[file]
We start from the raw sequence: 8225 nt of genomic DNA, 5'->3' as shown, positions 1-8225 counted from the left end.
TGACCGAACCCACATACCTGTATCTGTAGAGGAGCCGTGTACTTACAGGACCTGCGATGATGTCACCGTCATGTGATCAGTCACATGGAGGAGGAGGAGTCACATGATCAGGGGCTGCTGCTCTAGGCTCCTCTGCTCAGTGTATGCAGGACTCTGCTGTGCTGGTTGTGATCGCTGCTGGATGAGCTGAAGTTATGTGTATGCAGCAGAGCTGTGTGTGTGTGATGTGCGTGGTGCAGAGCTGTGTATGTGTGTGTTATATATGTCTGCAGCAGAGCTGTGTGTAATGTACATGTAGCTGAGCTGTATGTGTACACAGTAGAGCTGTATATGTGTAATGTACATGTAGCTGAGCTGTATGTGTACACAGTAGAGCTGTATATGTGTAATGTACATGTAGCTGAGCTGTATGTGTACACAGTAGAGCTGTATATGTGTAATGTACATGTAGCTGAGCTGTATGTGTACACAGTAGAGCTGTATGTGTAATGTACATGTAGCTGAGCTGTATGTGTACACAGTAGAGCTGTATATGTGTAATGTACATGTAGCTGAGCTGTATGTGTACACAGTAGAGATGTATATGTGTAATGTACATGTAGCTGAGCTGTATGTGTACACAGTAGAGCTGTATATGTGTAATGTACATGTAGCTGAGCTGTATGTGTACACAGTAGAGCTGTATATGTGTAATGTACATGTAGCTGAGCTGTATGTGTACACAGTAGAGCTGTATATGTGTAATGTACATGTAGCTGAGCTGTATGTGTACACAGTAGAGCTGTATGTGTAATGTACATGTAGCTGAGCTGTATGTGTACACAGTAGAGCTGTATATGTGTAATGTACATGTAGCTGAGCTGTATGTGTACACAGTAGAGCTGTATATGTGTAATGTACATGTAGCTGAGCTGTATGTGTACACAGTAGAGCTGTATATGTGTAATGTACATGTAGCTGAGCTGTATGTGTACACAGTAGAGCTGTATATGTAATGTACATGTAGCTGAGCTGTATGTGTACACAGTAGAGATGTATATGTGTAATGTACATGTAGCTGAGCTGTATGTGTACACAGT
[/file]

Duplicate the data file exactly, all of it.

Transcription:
We start from the raw sequence: 8225 nt of genomic DNA, 5'->3' as shown, positions 1-8225 counted from the left end.
TGACCGAACCCACATACCTGTATCTGTAGAGGAGCCGTGTACTTACAGGACCTGCGATGATGTCACCGTCATGTGATCAGTCACATGGAGGAGGAGGAGTCACATGATCAGGGGCTGCTGCTCTAGGCTCCTCTGCTCAGTGTATGCAGGACTCTGCTGTGCTGGTTGTGATCGCTGCTGGATGAGCTGAAGTTATGTGTATGCAGCAGAGCTGTGTGTGTGTGATGTGCGTGGTGCAGAGCTGTGTATGTGTGTGTTATATATGTCTGCAGCAGAGCTGTGTGTAATGTACATGTAGCTGAGCTGTATGTGTACACAGTAGAGCTGTATATGTGTAATGTACATGTAGCTGAGCTGTATGTGTACACAGTAGAGCTGTATATGTGTAATGTACATGTAGCTGAGCTGTATGTGTACACAGTAGAGCTGTATATGTGTAATGTACATGTAGCTGAGCTGTATGTGTACACAGTAGAGCTGTATGTGTAATGTACATGTAGCTGAGCTGTATGTGTACACAGTAGAGCTGTATATGTGTAATGTACATGTAGCTGAGCTGTATGTGTACACAGTAGAGATGTATATGTGTAATGTACATGTAGCTGAGCTGTATGTGTACACAGTAGAGCTGTATATGTGTAATGTACATGTAGCTGAGCTGTATGTGTACACAGTAGAGCTGTATATGTGTAATGTACATGTAGCTGAGCTGTATGTGTACACAGTAGAGCTGTATATGTGTAATGTACATGTAGCTGAGCTGTATGTGTACACAGTAGAGCTGTATGTGTAATGTACATGTAGCTGAGCTGTATGTGTACACAGTAGAGCTGTATATGTGTAATGTACATGTAGCTGAGCTGTATGTGTACACAGTAGAGCTGTATATGTGTAATGTACATGTAGCTGAGCTGTATGTGTACACAGTAGAGCTGTATATGTGTAATGTACATGTAGCTGAGCTGTATGTGTACACAGTAGAGCTGTATATGTAATGTACATGTAGCTGAGCTGTATGTGTACACAGTAGAGATGTATATGTGTAATGTACATGTAGCTGAGCTGTATGTGTACACAGT